Updated: Nov 13, 2020
Co-founder of the Shorthorn cattle breed.
1751-1836 | Artist: Robert Wadsworth Grafton (1876-1936); Original double portrait by James R. Stuart
Impact & Accomplishments
A double portrait of Charles and Robert Colling was one of the first works painted by James Stuart, when the Saddle & Sirloin collection was founded in 1903. When repainted after the 1934 fire, the brothers were framed as separate works.
Charles and Robert Colling, of the County Durham in northern England, are considered the founders of the Shorthorn breed. The Colling brothers learned line breeding from Robert Bakewell and applied these techniques to four cows purchased by Charles in 1783 and to Robert’s bull Hubback. In 1810, the bull Comet—a result of these bloodlines—became the first bull to sell for 1,000 guineas. Adding to the Colling brothers’ legend was Favourite, known as the “Durham Ox,” also from Hubback’s bloodline. This massive and impressive castrated bull was purchased by a man who had a custom carriage built to tour the animal throughout England and Scotland.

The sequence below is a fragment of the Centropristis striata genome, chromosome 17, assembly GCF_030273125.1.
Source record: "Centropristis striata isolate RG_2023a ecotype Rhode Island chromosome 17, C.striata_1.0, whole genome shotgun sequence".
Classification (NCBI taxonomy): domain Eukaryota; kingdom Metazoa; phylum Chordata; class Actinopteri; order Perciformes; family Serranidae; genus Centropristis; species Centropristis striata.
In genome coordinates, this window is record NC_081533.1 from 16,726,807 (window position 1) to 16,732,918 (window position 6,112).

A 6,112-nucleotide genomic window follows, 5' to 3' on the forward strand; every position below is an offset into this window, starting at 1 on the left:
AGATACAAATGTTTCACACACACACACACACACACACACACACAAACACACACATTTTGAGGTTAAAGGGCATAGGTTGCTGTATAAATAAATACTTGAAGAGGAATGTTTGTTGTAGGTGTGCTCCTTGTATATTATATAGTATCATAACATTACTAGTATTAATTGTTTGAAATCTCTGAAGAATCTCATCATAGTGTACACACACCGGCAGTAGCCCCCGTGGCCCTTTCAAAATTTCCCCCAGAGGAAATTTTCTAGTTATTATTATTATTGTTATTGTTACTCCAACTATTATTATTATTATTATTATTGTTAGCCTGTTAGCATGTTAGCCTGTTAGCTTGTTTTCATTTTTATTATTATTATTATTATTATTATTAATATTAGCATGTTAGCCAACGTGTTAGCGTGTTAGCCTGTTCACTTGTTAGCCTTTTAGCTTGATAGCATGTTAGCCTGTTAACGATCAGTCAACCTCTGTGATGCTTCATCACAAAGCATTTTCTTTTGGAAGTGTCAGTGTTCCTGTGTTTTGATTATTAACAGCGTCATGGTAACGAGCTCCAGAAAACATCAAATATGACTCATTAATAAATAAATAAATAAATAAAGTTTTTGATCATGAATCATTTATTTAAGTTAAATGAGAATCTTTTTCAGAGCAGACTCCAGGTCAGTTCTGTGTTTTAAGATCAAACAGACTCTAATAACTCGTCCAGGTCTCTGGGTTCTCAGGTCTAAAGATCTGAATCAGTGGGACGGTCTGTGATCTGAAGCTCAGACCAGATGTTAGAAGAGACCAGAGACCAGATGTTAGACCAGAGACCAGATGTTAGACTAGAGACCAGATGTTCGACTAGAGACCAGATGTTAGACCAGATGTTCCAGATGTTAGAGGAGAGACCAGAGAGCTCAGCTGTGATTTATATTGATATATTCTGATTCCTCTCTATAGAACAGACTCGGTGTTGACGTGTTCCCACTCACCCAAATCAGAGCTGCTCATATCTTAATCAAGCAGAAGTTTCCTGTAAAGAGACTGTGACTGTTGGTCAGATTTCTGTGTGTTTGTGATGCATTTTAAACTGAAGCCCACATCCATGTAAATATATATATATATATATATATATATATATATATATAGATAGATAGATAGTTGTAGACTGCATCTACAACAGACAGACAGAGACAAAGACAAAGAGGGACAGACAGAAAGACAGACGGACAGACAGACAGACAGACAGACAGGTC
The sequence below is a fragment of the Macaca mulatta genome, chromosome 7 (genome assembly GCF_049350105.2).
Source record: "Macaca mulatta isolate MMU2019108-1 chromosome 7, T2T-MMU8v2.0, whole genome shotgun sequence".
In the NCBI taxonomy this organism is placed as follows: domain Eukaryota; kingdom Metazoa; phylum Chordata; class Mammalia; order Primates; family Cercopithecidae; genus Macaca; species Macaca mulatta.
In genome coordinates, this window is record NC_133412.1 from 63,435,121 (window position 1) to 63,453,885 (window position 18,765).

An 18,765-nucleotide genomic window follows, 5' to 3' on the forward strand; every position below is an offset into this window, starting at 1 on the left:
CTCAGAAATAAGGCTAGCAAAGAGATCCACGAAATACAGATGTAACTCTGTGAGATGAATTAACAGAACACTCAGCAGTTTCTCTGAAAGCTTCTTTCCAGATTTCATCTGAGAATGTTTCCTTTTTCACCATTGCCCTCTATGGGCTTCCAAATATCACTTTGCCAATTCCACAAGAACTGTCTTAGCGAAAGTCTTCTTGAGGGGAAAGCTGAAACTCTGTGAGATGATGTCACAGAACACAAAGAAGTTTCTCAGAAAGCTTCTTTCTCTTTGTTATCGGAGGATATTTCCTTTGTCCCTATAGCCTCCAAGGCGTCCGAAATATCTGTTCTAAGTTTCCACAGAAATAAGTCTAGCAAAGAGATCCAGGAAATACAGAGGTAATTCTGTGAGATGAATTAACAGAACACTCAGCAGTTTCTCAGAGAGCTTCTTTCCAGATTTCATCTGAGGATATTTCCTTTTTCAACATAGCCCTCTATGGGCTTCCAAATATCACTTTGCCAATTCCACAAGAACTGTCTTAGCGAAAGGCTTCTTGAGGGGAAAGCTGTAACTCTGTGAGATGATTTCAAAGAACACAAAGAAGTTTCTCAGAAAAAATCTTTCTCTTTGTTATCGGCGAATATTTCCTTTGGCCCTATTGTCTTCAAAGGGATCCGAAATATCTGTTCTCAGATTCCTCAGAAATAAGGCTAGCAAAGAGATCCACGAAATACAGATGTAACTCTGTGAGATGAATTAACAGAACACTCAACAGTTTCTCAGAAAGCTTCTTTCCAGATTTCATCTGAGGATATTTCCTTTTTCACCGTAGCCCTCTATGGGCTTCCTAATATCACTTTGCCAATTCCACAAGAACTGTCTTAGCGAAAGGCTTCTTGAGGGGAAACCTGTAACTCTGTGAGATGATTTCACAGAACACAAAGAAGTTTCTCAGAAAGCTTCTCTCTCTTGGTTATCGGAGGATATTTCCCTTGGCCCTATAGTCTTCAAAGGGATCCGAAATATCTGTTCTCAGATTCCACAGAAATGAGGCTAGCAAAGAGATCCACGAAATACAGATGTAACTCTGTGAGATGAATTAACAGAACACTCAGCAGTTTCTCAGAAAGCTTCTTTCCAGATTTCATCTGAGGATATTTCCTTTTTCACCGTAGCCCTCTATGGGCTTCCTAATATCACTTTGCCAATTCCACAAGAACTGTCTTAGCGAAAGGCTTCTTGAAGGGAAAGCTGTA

Appearing at fairs and other events over a period of several years, the Durham Ox helped establish the standards to define the Shorthorn breed and brought renown to the Colling brothers. Engravings of the animal were popular prints at the time, and one such print was hung in the Saddle & Sirloin Club in Chicago.
Did You Know?
Etching of the Durham Ox by John Boultbee (1753–1812)
Photo of The Bull "Comet" painted by Thomas Weaver, 1811. The Colling Bros. most famous Shorthorn Bull of the 19th Century being the first to take a thousand gns at auction. Copyright Blackbrook Gallery.